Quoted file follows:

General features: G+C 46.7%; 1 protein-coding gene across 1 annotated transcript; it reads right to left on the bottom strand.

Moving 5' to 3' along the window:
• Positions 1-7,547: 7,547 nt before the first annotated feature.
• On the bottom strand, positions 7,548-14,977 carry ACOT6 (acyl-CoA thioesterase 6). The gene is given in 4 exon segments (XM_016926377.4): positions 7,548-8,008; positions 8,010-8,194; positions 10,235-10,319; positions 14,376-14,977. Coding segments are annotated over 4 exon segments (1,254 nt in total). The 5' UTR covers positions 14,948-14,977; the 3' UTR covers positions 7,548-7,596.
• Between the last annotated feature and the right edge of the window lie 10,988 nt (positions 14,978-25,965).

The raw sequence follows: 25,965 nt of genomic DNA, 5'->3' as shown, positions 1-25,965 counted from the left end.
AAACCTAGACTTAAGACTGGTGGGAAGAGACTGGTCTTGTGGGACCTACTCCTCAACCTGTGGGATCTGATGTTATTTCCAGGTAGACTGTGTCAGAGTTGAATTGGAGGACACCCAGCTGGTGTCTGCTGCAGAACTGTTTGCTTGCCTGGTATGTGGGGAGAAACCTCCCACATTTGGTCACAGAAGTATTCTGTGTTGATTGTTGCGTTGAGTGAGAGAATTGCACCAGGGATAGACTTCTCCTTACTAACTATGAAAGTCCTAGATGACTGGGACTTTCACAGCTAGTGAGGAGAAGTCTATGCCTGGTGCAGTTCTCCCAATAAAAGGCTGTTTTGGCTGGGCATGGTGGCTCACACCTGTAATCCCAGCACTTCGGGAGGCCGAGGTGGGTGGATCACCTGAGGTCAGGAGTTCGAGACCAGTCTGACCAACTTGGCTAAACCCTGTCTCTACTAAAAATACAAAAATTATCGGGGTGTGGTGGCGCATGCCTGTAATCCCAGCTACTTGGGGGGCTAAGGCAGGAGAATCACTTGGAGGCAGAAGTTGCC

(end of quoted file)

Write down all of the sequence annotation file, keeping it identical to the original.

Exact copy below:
General features: G+C 46.7%; 1 protein-coding gene across 1 annotated transcript; it reads right to left on the bottom strand.

Moving 5' to 3' along the window:
• Positions 1-7,547: 7,547 nt before the first annotated feature.
• On the bottom strand, positions 7,548-14,977 carry ACOT6 (acyl-CoA thioesterase 6). The gene is given in 4 exon segments (XM_016926377.4): positions 7,548-8,008; positions 8,010-8,194; positions 10,235-10,319; positions 14,376-14,977. Coding segments are annotated over 4 exon segments (1,254 nt in total). The 5' UTR covers positions 14,948-14,977; the 3' UTR covers positions 7,548-7,596.
• Between the last annotated feature and the right edge of the window lie 10,988 nt (positions 14,978-25,965).

The raw sequence follows: 25,965 nt of genomic DNA, 5'->3' as shown, positions 1-25,965 counted from the left end.
AAACCTAGACTTAAGACTGGTGGGAAGAGACTGGTCTTGTGGGACCTACTCCTCAACCTGTGGGATCTGATGTTATTTCCAGGTAGACTGTGTCAGAGTTGAATTGGAGGACACCCAGCTGGTGTCTGCTGCAGAACTGTTTGCTTGCCTGGTATGTGGGGAGAAACCTCCCACATTTGGTCACAGAAGTATTCTGTGTTGATTGTTGCGTTGAGTGAGAGAATTGCACCAGGGATAGACTTCTCCTTACTAACTATGAAAGTCCTAGATGACTGGGACTTTCACAGCTAGTGAGGAGAAGTCTATGCCTGGTGCAGTTCTCCCAATAAAAGGCTGTTTTGGCTGGGCATGGTGGCTCACACCTGTAATCCCAGCACTTCGGGAGGCCGAGGTGGGTGGATCACCTGAGGTCAGGAGTTCGAGACCAGTCTGACCAACTTGGCTAAACCCTGTCTCTACTAAAAATACAAAAATTATCGGGGTGTGGTGGCGCATGCCTGTAATCCCAGCTACTTGGGGGGCTAAGGCAGGAGAATCACTTGGAGGCAGAAGTTGCC